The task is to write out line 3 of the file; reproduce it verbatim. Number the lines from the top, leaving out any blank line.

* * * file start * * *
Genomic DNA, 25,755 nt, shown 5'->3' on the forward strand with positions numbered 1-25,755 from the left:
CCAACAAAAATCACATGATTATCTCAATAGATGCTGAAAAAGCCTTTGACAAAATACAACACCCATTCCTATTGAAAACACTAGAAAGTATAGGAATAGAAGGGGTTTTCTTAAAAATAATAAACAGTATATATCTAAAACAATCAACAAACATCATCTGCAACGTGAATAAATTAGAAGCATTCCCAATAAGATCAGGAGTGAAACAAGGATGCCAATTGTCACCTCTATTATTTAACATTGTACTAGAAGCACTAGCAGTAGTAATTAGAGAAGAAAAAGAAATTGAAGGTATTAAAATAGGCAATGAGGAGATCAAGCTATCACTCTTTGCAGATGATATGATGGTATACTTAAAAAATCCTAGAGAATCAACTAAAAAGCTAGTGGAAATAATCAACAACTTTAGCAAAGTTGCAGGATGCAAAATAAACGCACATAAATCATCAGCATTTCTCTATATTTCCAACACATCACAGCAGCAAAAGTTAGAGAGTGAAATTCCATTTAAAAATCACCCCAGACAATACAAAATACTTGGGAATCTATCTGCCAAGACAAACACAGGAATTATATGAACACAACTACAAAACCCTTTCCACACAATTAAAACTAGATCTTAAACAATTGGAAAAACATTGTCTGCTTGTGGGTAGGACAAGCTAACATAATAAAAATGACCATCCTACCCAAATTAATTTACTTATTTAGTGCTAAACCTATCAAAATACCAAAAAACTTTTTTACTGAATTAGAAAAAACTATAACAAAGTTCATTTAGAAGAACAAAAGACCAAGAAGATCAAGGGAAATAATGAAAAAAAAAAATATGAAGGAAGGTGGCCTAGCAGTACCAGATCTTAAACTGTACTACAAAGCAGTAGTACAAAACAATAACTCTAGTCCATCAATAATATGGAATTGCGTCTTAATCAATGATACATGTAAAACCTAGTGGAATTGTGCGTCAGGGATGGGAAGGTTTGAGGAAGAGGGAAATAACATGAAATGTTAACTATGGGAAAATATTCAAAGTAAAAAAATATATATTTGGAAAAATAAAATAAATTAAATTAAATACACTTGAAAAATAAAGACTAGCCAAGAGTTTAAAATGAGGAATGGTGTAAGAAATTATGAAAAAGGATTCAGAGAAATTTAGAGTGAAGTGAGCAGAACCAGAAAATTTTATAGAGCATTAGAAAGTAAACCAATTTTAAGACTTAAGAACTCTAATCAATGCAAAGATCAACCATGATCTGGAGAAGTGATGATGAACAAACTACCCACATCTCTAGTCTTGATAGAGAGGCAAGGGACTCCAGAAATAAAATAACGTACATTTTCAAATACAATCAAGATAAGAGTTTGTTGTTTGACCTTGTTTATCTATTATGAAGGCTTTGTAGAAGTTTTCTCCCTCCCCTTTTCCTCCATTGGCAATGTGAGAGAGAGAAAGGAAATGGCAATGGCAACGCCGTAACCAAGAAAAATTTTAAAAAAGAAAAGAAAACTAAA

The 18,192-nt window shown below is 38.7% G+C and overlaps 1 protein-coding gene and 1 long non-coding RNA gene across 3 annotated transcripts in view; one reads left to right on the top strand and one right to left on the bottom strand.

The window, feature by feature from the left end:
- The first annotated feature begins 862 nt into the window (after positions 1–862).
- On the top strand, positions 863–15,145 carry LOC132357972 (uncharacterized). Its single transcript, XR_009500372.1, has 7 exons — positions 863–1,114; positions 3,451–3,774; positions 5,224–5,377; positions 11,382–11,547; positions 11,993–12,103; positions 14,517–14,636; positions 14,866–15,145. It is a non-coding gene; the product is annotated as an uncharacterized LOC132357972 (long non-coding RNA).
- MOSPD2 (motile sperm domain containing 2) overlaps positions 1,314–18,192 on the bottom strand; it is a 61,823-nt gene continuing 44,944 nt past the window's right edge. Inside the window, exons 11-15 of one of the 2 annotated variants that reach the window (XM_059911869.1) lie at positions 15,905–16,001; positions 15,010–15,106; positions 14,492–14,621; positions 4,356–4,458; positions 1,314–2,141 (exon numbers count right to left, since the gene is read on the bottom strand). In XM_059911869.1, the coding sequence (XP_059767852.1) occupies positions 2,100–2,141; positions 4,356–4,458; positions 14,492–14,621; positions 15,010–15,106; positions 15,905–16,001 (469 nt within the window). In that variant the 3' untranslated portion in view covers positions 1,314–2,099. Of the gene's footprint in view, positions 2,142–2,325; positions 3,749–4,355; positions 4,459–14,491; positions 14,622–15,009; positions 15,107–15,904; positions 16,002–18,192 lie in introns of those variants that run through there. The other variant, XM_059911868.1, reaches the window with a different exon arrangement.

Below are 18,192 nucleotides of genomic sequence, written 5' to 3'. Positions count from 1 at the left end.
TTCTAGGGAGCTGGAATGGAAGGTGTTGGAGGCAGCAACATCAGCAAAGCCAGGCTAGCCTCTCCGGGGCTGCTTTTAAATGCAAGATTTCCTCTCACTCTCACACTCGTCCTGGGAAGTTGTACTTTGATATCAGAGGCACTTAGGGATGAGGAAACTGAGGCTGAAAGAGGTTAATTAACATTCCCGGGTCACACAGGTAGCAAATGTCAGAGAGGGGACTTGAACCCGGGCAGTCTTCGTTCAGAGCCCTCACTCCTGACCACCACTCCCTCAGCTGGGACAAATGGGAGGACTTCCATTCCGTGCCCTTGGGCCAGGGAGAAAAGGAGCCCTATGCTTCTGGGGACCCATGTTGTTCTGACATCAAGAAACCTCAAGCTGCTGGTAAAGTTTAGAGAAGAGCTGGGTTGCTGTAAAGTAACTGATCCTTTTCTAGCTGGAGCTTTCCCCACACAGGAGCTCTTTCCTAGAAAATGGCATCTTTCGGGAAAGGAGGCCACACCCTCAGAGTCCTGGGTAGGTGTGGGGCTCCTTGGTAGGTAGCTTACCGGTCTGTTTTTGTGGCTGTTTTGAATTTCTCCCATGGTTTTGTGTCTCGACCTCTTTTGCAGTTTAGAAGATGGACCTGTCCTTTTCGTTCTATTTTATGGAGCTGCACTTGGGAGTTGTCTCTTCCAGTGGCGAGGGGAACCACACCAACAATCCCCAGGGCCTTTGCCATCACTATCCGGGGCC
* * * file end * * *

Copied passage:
The 18,192-nt window shown below is 38.7% G+C and overlaps 1 protein-coding gene and 1 long non-coding RNA gene across 3 annotated transcripts in view; one reads left to right on the top strand and one right to left on the bottom strand.